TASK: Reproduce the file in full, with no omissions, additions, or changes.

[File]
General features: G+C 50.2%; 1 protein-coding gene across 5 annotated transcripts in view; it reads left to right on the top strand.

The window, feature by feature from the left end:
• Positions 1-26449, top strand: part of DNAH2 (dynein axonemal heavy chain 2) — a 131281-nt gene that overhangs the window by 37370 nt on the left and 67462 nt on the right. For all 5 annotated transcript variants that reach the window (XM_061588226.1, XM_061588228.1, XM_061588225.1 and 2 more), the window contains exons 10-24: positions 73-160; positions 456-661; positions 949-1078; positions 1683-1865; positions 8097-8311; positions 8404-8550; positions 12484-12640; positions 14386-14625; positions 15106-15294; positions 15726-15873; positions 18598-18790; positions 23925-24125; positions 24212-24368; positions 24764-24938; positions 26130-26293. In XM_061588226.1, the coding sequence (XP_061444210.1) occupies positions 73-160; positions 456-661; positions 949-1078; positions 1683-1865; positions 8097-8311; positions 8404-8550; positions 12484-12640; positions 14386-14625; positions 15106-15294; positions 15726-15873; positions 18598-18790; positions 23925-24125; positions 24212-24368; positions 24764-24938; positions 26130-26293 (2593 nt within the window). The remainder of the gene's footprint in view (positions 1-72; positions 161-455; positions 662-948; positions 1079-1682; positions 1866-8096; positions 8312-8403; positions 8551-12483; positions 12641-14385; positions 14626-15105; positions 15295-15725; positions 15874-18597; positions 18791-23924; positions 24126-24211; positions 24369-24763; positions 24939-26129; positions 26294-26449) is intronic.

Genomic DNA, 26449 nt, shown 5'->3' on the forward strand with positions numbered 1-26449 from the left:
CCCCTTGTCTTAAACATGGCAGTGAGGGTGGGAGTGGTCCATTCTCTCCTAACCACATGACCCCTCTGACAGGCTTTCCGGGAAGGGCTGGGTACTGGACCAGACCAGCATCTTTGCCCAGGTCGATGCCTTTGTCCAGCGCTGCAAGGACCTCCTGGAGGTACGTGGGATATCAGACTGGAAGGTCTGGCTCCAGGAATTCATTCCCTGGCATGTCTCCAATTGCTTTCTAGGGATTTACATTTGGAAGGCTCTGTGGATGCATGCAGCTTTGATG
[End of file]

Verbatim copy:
General features: G+C 50.2%; 1 protein-coding gene across 5 annotated transcripts in view; it reads left to right on the top strand.

The window, feature by feature from the left end:
• Positions 1-26449, top strand: part of DNAH2 (dynein axonemal heavy chain 2) — a 131281-nt gene that overhangs the window by 37370 nt on the left and 67462 nt on the right. For all 5 annotated transcript variants that reach the window (XM_061588226.1, XM_061588228.1, XM_061588225.1 and 2 more), the window contains exons 10-24: positions 73-160; positions 456-661; positions 949-1078; positions 1683-1865; positions 8097-8311; positions 8404-8550; positions 12484-12640; positions 14386-14625; positions 15106-15294; positions 15726-15873; positions 18598-18790; positions 23925-24125; positions 24212-24368; positions 24764-24938; positions 26130-26293. In XM_061588226.1, the coding sequence (XP_061444210.1) occupies positions 73-160; positions 456-661; positions 949-1078; positions 1683-1865; positions 8097-8311; positions 8404-8550; positions 12484-12640; positions 14386-14625; positions 15106-15294; positions 15726-15873; positions 18598-18790; positions 23925-24125; positions 24212-24368; positions 24764-24938; positions 26130-26293 (2593 nt within the window). The remainder of the gene's footprint in view (positions 1-72; positions 161-455; positions 662-948; positions 1079-1682; positions 1866-8096; positions 8312-8403; positions 8551-12483; positions 12641-14385; positions 14626-15105; positions 15295-15725; positions 15874-18597; positions 18791-23924; positions 24126-24211; positions 24369-24763; positions 24939-26129; positions 26294-26449) is intronic.

Genomic DNA, 26449 nt, shown 5'->3' on the forward strand with positions numbered 1-26449 from the left:
CCCCTTGTCTTAAACATGGCAGTGAGGGTGGGAGTGGTCCATTCTCTCCTAACCACATGACCCCTCTGACAGGCTTTCCGGGAAGGGCTGGGTACTGGACCAGACCAGCATCTTTGCCCAGGTCGATGCCTTTGTCCAGCGCTGCAAGGACCTCCTGGAGGTACGTGGGATATCAGACTGGAAGGTCTGGCTCCAGGAATTCATTCCCTGGCATGTCTCCAATTGCTTTCTAGGGATTTACATTTGGAAGGCTCTGTGGATGCATGCAGCTTTGATG